Despite widespread reporting of “impossible demands” that Secretary of State Clinton made of the Prime Minister Netanyahu, in fact the substance of those media reports have varied widely - and the substance of the ongoing U.S.-Israel discussions is clearly highly confidential. This is clearly a manifestation of the old adage: those who know aren’t talking, and those who are talking don’t know.

All we know on the record is from a State Department briefing on March 15 by State Department Spokesman Philip J. Crowley, in which he noted the Secretary’s urging in her call to Prime Minister Netanyahu that the Israeli Government undertake “specific actions.” He said of the actions under discussion, “I’m not going to go into specific detail. I think that they involve not only specifics about the project in question that was announced last week, but really more so about the willingness of the parties to engage seriously in this process and jointly create conditions for its success and be willing to address the core issues at the heart of the peace process.” Crowley went on to say the State Department is “deeply disturbed by statements made by several Palestinian officials” surrounding the rededication of a synagogue in the Jewish Quarter of the Old City.

Everything else - everything - is rank speculation.

Myth 4:
The U.S. is not taking steps to diffuse tension in the U.S.-Israel relationship.

In fact, the U.S. is in ongoing contact with the Israeli government. As Secretary Clinton said on March 16, U.S. officials are “engaged in a very active consultation with the Israelis.” Moreover, Secretary Clinton is tentatively scheduled to call Prime Minister Netanyahu on March 17 or 18 to continue the ongoing conversation.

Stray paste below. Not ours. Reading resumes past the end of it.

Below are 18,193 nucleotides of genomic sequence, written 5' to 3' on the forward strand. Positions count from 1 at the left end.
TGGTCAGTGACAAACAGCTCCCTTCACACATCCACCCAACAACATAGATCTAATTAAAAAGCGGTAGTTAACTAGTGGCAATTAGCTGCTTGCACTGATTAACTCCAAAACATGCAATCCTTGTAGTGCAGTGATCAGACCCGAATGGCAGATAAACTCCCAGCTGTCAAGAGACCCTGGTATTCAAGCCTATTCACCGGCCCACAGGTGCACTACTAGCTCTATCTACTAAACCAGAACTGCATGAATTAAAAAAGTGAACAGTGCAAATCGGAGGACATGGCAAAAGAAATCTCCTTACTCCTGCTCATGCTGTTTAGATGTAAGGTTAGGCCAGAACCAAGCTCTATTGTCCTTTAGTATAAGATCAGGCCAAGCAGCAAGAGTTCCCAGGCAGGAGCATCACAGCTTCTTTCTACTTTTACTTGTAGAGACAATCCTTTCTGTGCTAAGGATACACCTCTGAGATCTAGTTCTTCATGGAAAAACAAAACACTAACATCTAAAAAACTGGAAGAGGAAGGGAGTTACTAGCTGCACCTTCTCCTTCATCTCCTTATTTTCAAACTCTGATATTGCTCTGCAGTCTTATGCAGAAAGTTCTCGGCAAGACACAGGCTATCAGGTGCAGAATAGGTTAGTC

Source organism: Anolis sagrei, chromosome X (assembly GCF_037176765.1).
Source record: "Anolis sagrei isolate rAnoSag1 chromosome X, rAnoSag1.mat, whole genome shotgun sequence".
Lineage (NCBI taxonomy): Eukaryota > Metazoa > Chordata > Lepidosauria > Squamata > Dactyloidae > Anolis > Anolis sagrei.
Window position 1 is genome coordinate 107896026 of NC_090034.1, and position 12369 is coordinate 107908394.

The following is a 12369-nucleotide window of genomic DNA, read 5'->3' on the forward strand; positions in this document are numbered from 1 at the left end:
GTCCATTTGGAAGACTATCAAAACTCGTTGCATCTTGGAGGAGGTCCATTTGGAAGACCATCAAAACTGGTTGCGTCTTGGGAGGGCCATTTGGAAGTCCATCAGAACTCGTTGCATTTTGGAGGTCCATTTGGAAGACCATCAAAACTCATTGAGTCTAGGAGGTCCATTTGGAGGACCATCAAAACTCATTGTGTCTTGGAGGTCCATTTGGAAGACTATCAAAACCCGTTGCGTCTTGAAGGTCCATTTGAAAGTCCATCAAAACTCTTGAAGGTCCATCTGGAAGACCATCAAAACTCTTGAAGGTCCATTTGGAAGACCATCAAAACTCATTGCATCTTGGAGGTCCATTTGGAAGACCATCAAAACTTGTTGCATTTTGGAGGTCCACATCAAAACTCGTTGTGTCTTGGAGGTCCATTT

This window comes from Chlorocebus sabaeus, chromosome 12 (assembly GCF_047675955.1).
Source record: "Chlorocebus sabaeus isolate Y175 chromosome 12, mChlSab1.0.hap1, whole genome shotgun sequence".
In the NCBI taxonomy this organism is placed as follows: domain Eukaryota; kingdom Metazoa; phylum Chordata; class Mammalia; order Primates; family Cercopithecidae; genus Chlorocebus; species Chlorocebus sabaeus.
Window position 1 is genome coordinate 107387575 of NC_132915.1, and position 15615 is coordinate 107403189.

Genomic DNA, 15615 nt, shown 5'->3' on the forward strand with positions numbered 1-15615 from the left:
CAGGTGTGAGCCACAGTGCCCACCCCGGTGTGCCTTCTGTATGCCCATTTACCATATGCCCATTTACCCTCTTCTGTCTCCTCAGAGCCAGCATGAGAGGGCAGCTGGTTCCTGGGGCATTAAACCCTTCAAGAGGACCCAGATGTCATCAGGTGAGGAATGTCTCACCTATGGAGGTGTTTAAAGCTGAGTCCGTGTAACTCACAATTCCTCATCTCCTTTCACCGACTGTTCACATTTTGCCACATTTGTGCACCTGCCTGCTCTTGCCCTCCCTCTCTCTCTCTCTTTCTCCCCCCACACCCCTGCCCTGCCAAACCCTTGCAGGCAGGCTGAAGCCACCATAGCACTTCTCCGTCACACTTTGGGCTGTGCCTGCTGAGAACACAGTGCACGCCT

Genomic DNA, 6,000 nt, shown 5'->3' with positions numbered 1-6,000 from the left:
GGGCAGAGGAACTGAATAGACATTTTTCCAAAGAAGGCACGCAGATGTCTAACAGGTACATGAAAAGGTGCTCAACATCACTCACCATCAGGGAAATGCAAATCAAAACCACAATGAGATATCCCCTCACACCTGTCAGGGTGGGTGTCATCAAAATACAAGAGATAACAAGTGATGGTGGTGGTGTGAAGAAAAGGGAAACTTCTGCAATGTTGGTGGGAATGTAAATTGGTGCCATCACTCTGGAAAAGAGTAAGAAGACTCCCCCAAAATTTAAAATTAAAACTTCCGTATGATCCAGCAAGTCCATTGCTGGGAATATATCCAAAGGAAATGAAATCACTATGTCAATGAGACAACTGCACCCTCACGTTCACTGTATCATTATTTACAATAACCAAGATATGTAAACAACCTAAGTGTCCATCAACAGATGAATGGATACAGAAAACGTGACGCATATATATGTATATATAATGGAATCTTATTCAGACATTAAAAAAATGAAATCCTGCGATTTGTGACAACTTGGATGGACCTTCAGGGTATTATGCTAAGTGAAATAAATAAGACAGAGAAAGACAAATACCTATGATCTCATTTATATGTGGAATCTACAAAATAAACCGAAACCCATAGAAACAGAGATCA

Myth 5:
In talking to Prime Minister Netanyahu in Israel, Vice President Biden linked progress in the peace process to America’s military efforts in Iraq and Afghanistan - suggesting that a lack of progress in the peace process would put America’s troops at stake.

Once again, the old adage applies - those who know aren’t talking, and those who are talking don’t know. Despite press reports that the Vice President made such a linkage in private conversations, this has been widely and strenuous denied by those who would know. As JTA noted, “‘He never said that, and there’s no basis to assert that he did,’ The Atlantic quoted one official as saying. ‘What he did say in a meeting with the prime minister and his senior advisers and his own team was that the U.S. is doing a number of things in our national security interest, and in Israel’s national security interest, and they include a strong effort to build a coalition against Iran’s nuclear program; deploying 200,000 troops in conflict areas in the region; standing against efforts to delegitimize Israel in various international bodies, sometimes virtually alone; acting decisively against terrorists in very significant ways; and building probably the strongest defense cooperation relationship with Israel that we’ve seen, including on missile defense.’”